the Canon 18-55mm kit lens, I can recommend the
the JYC PRO1-D. This is a multicoated slimline filter
of similar quality to the better known brands. They
cost about $20 on eBay.
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Old Aug 21, 2010, 9:58 AM   #8
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Quote:
Originally Posted by DonalDuc View Post
EACH filter degrades photo quality! It is funny, why people pay $ 80 (or more) if you get same quality for $ 5.99 :-)
I've been well documented to be in the anti-UV filter for protection camp but the above is wrong on several levels. First, filters such as CPLs, NDs, grad. NDs accomplish specific functions. If the photo requires that function, glare removal, increased color saturation, reducing DR to what the camera can handle, allowing a slower shutter speed or wider aperture, then the quality was not degraded because the desired photo doesn't exist otherwise.

You do not get the same quality in a low-priced filter as a high priced filter even though paying a high price does not guarantee quality any more than paying $50K for a car insures high reliability. That is the specific reason I provide the links to lenstips every time the subject UV or CPL comes up.

If you compare lenstips tests for UV and CPL filters one can see that even buying by brand does not insure high perfomance. Hoya make great UVs and not so great CPLs.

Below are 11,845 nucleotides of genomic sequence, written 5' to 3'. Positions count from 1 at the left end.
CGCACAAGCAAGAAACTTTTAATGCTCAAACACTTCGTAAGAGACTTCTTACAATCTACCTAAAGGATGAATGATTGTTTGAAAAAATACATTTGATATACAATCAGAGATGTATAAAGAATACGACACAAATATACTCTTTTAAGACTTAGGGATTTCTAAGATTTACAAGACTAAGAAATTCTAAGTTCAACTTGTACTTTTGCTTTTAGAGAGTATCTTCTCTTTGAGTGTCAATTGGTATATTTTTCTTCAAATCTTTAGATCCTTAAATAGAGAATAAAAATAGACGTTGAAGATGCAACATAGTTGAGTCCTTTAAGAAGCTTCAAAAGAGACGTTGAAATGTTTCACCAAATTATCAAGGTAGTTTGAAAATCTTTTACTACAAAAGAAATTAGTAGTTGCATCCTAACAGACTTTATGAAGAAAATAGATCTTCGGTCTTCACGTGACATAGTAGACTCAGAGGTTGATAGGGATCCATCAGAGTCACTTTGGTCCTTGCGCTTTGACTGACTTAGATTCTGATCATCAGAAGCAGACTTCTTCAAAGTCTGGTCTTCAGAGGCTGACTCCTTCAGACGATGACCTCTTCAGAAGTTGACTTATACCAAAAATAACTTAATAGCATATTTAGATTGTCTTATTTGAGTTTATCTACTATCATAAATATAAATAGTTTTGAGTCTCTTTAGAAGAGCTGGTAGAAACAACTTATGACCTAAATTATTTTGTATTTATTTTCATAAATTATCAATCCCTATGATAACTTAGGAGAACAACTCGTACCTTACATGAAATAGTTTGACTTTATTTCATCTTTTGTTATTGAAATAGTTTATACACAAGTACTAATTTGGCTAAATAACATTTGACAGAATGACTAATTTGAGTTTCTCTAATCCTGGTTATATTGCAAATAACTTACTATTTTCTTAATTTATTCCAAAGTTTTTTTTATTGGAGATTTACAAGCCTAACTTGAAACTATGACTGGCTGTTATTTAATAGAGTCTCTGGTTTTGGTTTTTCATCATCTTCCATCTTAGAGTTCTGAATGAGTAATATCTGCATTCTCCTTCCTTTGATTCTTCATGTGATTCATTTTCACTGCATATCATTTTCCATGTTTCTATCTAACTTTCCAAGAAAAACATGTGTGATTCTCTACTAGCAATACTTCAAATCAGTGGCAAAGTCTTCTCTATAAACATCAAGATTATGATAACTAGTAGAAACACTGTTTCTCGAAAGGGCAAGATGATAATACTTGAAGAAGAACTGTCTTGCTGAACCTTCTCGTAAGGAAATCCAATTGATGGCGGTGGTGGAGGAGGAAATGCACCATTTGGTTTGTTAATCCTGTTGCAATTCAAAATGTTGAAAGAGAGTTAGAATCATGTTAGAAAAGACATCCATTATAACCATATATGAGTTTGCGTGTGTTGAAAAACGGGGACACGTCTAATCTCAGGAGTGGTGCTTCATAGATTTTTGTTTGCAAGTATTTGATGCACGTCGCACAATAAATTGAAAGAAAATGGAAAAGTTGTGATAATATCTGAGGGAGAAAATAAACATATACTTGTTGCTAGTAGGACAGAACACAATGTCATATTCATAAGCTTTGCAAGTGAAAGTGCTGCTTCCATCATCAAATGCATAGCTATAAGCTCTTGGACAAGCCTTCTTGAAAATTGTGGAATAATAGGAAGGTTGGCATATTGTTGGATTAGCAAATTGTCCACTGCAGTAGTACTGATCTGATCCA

None the less, to say that all filters are lousy and serve no purpose is flat wrong.

A. C.
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Old Aug 21, 2010, 3:58 PM   #9
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Quote:
Originally Posted by TCav View Post
How about this: A cheap filter degrades image quality to a greater extent than an expensive filter.
Said who? Zaratustra? Moses? Holy Bible? .... George W. Bush? A.Einstein? Your brothers wife? ...
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Old Aug 21, 2010, 4:27 PM   #10
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A good filter must have two flat surfaces that are also parrallel. The coating(s) must be uniform across the entire surface(s) (except, of course, in the case of graduated neutral denisty filters, which present problems uniquely their own.) The outside edge of the optical element must be non-reflective. The filter barrel must not bind or seize with the lens or with other filters, as should all moving parts.

What makes a filter expensive isn't just that all that happens, but that the manufacturer can verify that it happens, and that the manufacturer can do it again and again.

Any filter, under some set of circumstances, will degrade image quality to some extent, but a good filter will do so to a lesser extent and do so less frequently.

If you've had good luck with inexpensive filters, I'm happy for you. I've had cheap filters that were bad and expensive filters that were good. I haven't had any cheap filters that were good or expensive filters that were bad.